Frederick and Sarah believed in education. Their daughters attended the local school and then each of them went on to graduate from the four year teaching program at Boone County Normal School. All three taught school for many years, mostly in the Ogden area. None of the three married until after their mother's death and only one, Katie, had a child.

Frederick was a successful farmer and he and his family lived quietly on their farm.  He had the reputation of keeping large sums of ready cash at hand and on 16 February, 1883 three men attempted to rob him as he entered the barn to go about his morning chores. He fought back and during the altercation he was shot in the right shoulder. Two of the men fled but the third tried to shoot Frederick again and when the gun misfired he started beating him with it. Mary and Kate came running out of the house to help their father when they heard the gunshots. After a nasty battle, they subdued the man and tied him up. The incident made the national news and many papers had articles on the attack. An article about the attack from the local Dayton Review is posted below.

Frederick's wife, Sarah, died 2 Jan 1907 in Bluff Creek, Monroe, Iowa. After the death of her son, John McDevitt, Sarah clung to her daughters and told them her wish was for them to always be with her. It wasn't until after her death that two of her daughters eventually married. In 1910 Mary married Michael McGeehan and in 1911 Kate married James Michael Kelley. Kate and James had a son, James Anthony Kelly in 1916.

Frederick remained on the farm after his wife's death and he did not remarry. By the 1920 census his health was failing and he was living with his daughter Mary and her husband, Mike McGeehan. Frederick died on 1 March 1927 and was buried in Bluff Creek Cemetery with his wife Sarah.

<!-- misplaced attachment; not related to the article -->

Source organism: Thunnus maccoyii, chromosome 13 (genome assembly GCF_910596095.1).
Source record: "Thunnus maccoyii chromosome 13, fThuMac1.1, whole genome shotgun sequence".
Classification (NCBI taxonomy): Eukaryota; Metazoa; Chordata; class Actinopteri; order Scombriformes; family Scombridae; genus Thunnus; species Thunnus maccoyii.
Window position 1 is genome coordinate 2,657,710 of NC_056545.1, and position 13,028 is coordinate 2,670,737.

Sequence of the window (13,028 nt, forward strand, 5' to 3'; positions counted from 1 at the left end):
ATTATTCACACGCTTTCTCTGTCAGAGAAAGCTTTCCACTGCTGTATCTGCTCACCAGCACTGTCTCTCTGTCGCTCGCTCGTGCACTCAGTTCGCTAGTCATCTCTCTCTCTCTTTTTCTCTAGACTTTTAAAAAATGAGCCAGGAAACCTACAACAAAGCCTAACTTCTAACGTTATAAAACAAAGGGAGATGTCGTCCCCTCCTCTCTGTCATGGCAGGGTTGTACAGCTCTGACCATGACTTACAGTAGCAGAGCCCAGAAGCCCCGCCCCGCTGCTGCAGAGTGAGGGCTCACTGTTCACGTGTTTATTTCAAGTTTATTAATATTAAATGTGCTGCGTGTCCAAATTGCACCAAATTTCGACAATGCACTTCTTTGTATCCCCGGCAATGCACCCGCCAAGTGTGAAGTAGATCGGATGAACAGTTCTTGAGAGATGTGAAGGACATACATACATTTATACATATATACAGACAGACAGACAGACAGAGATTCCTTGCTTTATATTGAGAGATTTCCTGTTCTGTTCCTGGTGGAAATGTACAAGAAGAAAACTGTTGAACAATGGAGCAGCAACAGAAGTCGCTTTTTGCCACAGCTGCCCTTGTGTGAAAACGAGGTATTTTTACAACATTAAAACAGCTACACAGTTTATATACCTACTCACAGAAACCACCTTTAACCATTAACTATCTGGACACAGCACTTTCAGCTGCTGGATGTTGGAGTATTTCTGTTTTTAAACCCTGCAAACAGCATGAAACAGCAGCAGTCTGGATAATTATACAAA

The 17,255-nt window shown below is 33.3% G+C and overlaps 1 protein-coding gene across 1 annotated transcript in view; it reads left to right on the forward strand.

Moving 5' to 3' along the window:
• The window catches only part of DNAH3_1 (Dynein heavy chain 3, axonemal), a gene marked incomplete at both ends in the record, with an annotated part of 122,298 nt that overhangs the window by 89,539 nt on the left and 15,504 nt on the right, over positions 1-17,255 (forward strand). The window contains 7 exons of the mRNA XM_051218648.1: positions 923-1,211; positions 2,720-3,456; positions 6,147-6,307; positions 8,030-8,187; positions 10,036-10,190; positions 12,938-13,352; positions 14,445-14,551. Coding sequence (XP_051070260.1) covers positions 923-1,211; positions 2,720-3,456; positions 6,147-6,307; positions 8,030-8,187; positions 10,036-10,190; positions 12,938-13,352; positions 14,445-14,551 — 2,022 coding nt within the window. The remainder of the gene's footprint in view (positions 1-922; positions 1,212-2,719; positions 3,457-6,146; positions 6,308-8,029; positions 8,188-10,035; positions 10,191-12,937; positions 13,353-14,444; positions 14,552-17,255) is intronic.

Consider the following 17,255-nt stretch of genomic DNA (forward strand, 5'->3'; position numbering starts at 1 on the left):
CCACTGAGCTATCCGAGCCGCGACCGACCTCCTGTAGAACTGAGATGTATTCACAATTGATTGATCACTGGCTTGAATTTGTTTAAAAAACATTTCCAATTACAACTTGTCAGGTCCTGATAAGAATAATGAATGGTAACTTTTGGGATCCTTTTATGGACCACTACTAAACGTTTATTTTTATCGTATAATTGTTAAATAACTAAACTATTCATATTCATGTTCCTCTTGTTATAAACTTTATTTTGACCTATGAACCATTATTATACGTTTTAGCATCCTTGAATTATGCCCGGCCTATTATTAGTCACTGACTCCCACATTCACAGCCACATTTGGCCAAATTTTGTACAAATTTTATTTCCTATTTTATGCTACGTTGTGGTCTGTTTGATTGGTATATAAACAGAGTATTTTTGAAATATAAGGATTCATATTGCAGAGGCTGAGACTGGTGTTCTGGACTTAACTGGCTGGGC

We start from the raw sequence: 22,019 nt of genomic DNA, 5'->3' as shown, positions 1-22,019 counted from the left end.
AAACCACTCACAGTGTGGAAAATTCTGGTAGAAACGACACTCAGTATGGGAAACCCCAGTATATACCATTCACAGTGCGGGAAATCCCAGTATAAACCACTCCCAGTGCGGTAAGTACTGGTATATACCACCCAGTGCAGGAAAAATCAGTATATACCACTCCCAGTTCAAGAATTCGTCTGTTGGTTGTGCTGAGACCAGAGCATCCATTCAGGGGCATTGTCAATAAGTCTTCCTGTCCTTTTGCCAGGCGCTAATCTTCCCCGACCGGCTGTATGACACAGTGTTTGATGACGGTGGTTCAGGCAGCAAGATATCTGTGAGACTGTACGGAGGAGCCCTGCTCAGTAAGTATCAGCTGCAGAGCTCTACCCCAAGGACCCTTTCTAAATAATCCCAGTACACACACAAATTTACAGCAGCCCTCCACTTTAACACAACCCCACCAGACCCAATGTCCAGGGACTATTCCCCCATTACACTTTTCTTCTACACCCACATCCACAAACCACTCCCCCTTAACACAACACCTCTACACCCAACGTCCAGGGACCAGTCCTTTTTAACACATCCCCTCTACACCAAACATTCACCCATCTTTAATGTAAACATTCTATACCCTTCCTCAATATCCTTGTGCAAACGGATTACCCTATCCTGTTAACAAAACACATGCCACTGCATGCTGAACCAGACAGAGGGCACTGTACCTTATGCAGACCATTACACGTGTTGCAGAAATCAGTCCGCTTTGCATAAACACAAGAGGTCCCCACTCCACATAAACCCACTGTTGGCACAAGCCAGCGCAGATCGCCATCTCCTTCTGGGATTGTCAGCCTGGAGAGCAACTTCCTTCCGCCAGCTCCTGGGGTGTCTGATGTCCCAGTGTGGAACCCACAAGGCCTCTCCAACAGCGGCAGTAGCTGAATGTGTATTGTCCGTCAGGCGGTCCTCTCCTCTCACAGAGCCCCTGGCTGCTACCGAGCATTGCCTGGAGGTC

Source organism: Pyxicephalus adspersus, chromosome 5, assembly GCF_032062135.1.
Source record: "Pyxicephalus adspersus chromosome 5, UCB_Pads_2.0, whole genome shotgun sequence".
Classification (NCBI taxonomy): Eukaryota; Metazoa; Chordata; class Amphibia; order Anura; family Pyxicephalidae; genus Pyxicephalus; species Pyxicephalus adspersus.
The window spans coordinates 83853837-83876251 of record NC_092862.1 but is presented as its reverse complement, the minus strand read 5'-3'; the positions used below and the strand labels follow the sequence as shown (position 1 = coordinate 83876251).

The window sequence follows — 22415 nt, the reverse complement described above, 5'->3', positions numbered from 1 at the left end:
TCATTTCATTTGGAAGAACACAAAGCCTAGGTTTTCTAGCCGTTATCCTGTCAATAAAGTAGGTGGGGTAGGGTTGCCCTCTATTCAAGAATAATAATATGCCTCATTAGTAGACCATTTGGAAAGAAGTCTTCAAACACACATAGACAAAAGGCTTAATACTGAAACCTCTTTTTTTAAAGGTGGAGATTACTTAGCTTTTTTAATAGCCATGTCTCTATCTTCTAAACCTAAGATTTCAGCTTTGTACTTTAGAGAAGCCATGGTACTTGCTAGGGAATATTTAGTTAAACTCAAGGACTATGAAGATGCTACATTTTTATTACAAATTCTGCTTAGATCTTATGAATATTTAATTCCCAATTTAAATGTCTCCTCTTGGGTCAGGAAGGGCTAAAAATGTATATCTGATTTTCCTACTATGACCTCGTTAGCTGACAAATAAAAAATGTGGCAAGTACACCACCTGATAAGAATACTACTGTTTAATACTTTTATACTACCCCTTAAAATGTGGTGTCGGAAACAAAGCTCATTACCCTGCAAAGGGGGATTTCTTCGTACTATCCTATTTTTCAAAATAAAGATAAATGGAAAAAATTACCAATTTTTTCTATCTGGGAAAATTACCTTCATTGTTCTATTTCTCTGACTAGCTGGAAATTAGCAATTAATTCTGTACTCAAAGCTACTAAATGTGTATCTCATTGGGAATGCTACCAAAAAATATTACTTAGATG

Sarah Dougherty Grabenhorst
Wife of Frederick

Sarah Dougherty Grabenhorst
and Daughter Mary

Sarah Grabenhorst
Daughter of Frederick

Sarah Grabenhorst
Daughter of Frederick


Frederick Grabenhorst Farm House

Mary Grabenhorst

Kate Grabenhorst

Mary and Kate Grabenhorst

(built around original cabin)

Forest Park Museum Photographs


Frederick and Sarah Grabenhorst Original Family Cabin
Forest Park Museum
Perry, Iowa

Note; The cabin exhibit at the museum has a board with a brief family biography and photos. Some of the photos are mislabeled. The photo in the middle row labeled Frederick Grabenhorst is actually of his brother Henry Christian Grabenhorst and the family photo is not Frederick, Sarah and Sarah's son, John but Henry Christian, his wife Margaret and their son William Henry. I informed the museum about the mislabeled photos but they said they did not have the resources to redo it correctly.

Documents and Articles

Forest Park Museum Brochure
 Grabenhorst Cabin

Newspaper Article
Dayton Review, Webster County, Iowa, Thursday, Feb 16, 1893